ship handling

Ships operation-Initial response to engine or steering gear trouble



When a vessel is not under command due to trouble with the Main engine or Steering Gear, the Officer of the Watch shall immediately take the following measures:

  • Stopping Engine (in case trouble of steering engine)

  • Alerting other vessels nearby (By means of lights for ‘Not Under Command,’ Whistle or VHF)
  • Reporting to the Master and Chief Engineer
  • Confirming the vessel Position
  • Estimating the Drifting Direction and Speed
Where the design of the steering gear permits, the second steering motor must always be in operation prior to any manoeuvring situation or where additional steering performance is required. The practice of good seamanship also dictates that both steering motors are to be kept on for prompt response and prudent risk reduction during passages in restricted waters.



Response To Engine Trouble

The Master shall take necessary measures in response to trouble in compliance with “Attention to Engine Trouble”

When engine trouble occurs, the Master shall make an initial report to the Company. The Master shall report “Engine Trouble Report (Second & following reports)” to the Company. The extent of damages to the engine should be determined.

Masters and deck officers to be aware that responsibilities of the Bridge Team are not alleviated once the pilot embarks the vessel. The Master and deck officers must remain fully vigilant to the vessel’s position at all times in relation to the passage plan.


Steering failure & contingency plans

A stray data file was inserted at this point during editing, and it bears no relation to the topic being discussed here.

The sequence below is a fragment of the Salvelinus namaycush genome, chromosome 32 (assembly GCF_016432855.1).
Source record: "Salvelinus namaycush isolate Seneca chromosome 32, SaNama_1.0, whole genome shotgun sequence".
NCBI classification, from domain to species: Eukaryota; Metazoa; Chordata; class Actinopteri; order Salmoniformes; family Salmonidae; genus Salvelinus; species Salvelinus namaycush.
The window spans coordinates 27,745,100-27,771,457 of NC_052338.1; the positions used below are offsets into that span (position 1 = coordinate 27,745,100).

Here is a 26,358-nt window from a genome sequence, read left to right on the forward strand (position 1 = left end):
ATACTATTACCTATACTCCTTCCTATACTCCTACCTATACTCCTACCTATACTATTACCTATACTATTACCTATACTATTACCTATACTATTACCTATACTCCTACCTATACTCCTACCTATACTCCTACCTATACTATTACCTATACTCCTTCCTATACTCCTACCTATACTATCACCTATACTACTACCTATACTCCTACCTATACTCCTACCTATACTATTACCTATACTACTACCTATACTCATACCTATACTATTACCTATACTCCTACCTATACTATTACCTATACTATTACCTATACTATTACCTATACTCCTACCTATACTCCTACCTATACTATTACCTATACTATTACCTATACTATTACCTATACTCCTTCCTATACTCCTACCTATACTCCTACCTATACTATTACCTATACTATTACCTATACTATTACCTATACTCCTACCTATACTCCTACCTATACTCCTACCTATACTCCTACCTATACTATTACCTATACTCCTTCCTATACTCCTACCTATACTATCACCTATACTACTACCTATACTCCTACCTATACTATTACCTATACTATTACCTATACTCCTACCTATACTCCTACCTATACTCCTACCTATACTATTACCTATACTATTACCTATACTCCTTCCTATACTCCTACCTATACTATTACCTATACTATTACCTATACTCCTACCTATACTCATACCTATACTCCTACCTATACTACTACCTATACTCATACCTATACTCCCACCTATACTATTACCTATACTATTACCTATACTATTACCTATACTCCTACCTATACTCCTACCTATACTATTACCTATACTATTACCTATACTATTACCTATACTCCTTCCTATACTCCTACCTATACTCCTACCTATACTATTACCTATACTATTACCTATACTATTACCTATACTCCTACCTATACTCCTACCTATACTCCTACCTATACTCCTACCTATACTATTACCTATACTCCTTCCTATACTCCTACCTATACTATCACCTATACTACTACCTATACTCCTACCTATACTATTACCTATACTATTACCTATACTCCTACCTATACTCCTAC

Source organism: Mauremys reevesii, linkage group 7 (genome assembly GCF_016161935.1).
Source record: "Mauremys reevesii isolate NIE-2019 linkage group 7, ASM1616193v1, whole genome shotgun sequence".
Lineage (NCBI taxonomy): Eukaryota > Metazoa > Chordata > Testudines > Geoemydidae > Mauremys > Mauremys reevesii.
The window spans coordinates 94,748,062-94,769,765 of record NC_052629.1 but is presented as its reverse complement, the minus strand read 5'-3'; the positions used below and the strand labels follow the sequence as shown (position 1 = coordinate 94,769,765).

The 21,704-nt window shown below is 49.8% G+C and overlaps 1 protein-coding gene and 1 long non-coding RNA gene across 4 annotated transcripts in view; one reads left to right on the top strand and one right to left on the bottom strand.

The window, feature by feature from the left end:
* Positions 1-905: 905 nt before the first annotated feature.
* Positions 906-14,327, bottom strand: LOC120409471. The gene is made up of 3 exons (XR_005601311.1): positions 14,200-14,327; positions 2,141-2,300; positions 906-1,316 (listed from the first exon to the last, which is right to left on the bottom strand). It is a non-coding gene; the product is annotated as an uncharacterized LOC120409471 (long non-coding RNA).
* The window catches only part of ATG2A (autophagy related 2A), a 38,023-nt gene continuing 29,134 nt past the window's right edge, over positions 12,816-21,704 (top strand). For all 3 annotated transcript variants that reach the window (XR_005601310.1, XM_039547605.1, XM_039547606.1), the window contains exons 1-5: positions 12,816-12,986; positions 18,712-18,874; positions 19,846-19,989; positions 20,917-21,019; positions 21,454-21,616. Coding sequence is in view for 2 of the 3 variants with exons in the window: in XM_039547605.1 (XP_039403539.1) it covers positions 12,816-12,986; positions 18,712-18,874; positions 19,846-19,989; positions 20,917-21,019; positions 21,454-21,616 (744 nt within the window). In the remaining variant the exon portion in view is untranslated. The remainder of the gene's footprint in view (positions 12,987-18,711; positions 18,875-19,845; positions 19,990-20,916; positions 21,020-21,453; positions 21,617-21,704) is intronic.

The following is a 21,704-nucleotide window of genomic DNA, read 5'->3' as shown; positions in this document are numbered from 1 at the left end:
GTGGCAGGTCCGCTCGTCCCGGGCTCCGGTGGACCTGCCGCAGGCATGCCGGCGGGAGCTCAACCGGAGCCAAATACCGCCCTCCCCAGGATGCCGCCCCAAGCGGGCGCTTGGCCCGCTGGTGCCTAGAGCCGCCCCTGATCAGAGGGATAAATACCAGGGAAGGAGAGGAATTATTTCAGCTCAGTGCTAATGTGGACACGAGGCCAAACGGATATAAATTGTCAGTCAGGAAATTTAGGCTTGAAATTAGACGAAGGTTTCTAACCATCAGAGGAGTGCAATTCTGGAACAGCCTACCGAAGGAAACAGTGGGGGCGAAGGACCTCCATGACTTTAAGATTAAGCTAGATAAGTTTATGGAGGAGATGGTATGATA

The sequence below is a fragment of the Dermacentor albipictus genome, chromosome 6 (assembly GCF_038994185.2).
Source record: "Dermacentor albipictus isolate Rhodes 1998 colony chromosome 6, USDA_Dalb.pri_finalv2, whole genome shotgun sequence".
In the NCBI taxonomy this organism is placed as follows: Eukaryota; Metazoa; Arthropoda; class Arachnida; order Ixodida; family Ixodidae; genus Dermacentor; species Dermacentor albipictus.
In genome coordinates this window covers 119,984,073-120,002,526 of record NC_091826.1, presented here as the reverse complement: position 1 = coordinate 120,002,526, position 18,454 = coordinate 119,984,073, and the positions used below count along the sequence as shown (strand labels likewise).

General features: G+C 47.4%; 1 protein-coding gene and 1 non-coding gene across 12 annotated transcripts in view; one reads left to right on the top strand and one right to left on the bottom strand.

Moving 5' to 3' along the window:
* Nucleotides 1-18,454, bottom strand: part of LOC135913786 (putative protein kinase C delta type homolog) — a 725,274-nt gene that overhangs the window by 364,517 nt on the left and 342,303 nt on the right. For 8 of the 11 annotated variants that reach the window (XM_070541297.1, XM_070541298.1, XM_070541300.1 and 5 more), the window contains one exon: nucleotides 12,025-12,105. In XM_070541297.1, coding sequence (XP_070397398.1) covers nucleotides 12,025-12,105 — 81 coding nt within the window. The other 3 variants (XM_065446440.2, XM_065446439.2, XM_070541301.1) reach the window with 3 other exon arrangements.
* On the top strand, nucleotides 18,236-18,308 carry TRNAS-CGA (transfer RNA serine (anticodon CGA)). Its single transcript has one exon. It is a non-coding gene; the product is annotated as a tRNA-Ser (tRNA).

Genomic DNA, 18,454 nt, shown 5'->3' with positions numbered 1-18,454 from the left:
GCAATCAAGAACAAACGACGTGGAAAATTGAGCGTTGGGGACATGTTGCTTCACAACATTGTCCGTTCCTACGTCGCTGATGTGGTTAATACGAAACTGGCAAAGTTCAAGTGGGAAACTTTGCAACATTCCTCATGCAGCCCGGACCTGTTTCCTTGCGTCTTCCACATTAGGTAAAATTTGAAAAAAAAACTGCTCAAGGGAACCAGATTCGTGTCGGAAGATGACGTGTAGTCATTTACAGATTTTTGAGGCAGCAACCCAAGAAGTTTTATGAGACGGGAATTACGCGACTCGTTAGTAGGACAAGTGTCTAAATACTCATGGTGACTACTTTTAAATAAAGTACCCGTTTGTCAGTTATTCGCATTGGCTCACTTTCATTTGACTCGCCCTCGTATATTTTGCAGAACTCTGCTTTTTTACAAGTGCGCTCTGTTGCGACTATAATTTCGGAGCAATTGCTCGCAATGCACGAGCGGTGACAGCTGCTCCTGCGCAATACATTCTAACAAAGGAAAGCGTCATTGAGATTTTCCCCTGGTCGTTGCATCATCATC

The passage plan must be approved and signed by the Master and although much of what will have been pre-planned may have to be changed after embarking the pilot, this in no way detracts from the need to mark out in advance where the ship must not go, or to give initial warning that the ship is standing into danger. Particular attention to detail must be made to meteorological conditions, latest weather forecasts, tidal data, UKC calculations , emergency abort points, locations where tugs are to be met and the use of parallel indexing.

Attention is drawn to the following extract from IMO Resolution A 285 (VIII):

“Despite the duties and obligations of a Pilot, his presence on board does not relieve the Officer of the Watch from his duties and obligations for safety of the ship. He should co-operate closely with the Pilot and maintain an accurate check on the vessel’s position and movements. If he is in any doubt as to the Pilot’s actions or intentions, he must seek clarification from the Pilot and if doubt still exists, he is to notify the Master immediately and take whatever action is necessary before the Master arrives.”

In summary, if the Master / Officer of the watch do not receive what he considers to be a satisfactory response from the Pilot, he must immediately take over the direct control of the vessel until he is satisfied that the vessel is back on her intended track or until the vessel is in a safe position.

Strong Bridge Team culture onboard aids with the elimination of one-man errors and assists with maintaining situational awareness. To encourage this culture, all deck officers attend a shore-based BTM refresher course every 36 months. If this is not the case onboard your vessels then please bring it to the attention of your DPA.



Report to External Body

When it is likely that safety of navigation will be impaired by a failure to the Steering gear, Propeller, Power generator system, etc., or when it is feared that oil could be discharged unintentionally, the Master shall immediately inform the nearest coastal station or Coast Guard station.

A Bell book must be used to record significant information pertaining to the vessel’s movements. There should be sufficient facts to be able to reconstruct the passage.



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